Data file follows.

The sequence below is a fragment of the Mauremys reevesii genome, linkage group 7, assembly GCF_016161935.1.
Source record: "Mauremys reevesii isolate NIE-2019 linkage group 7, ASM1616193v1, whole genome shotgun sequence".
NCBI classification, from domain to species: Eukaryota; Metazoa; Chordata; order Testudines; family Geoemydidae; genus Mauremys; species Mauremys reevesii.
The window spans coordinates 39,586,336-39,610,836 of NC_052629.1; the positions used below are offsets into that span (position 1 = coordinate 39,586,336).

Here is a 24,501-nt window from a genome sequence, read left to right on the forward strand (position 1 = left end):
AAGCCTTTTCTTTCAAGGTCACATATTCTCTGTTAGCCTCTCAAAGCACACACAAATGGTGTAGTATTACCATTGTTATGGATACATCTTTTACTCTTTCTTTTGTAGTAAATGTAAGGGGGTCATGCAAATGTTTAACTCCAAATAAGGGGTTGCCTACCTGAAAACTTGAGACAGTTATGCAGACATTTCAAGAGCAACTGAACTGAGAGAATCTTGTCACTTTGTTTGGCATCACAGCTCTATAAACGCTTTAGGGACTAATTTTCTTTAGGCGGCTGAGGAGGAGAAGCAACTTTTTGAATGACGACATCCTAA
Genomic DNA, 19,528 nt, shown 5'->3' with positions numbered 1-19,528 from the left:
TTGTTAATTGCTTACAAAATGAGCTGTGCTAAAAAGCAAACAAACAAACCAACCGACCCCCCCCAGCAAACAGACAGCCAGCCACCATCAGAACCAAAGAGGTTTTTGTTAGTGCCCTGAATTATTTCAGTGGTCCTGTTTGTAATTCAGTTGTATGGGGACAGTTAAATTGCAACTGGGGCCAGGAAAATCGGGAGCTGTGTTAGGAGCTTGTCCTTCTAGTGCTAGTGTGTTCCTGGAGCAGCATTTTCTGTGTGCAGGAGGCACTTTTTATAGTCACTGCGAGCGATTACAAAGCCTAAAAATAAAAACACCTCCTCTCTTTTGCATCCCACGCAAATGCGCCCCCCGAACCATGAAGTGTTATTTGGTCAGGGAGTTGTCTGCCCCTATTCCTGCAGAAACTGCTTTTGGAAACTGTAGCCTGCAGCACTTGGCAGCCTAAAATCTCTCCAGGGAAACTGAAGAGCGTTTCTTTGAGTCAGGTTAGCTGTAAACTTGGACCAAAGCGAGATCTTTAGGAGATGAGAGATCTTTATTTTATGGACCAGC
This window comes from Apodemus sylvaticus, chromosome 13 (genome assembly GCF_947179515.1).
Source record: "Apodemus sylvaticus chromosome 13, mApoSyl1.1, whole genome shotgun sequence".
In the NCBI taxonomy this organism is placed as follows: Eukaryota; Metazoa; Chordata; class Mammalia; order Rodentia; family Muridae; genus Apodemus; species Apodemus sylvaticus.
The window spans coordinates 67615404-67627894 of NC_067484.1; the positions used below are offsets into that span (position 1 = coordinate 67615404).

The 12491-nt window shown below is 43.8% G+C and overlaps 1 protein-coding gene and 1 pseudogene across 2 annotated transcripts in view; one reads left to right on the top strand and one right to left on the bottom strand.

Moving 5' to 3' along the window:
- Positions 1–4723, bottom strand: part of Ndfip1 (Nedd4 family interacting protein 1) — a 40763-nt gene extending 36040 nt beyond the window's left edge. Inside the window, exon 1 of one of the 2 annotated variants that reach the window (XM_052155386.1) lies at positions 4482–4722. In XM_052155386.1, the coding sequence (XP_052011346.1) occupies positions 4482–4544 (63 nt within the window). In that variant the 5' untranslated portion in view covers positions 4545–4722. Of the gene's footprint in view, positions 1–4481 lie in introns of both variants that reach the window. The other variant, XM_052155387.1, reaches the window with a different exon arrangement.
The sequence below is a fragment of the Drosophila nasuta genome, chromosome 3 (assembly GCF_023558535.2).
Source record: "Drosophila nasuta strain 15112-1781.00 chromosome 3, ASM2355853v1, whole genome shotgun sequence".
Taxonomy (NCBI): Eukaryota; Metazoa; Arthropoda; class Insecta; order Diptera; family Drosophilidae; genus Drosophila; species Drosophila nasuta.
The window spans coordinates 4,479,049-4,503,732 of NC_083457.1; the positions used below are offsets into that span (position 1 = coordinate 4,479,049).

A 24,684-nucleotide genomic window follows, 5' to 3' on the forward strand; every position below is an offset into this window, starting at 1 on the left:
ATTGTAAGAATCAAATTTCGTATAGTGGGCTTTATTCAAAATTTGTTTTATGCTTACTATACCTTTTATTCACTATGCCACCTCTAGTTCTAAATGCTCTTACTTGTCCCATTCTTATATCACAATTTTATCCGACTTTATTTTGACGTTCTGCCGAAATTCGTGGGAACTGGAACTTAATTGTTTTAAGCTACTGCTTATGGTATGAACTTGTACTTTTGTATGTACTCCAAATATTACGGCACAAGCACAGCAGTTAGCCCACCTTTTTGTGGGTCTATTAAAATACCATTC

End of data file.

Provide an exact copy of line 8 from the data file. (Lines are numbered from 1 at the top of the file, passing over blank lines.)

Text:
TTGTTAATTGCTTACAAAATGAGCTGTGCTAAAAAGCAAACAAACAAACCAACCGACCCCCCCCAGCAAACAGACAGCCAGCCACCATCAGAACCAAAGAGGTTTTTGTTAGTGCCCTGAATTATTTCAGTGGTCCTGTTTGTAATTCAGTTGTATGGGGACAGTTAAATTGCAACTGGGGCCAGGAAAATCGGGAGCTGTGTTAGGAGCTTGTCCTTCTAGTGCTAGTGTGTTCCTGGAGCAGCATTTTCTGTGTGCAGGAGGCACTTTTTATAGTCACTGCGAGCGATTACAAAGCCTAAAAATAAAAACACCTCCTCTCTTTTGCATCCCACGCAAATGCGCCCCCCGAACCATGAAGTGTTATTTGGTCAGGGAGTTGTCTGCCCCTATTCCTGCAGAAACTGCTTTTGGAAACTGTAGCCTGCAGCACTTGGCAGCCTAAAATCTCTCCAGGGAAACTGAAGAGCGTTTCTTTGAGTCAGGTTAGCTGTAAACTTGGACCAAAGCGAGATCTTTAGGAGATGAGAGATCTTTATTTTATGGACCAGC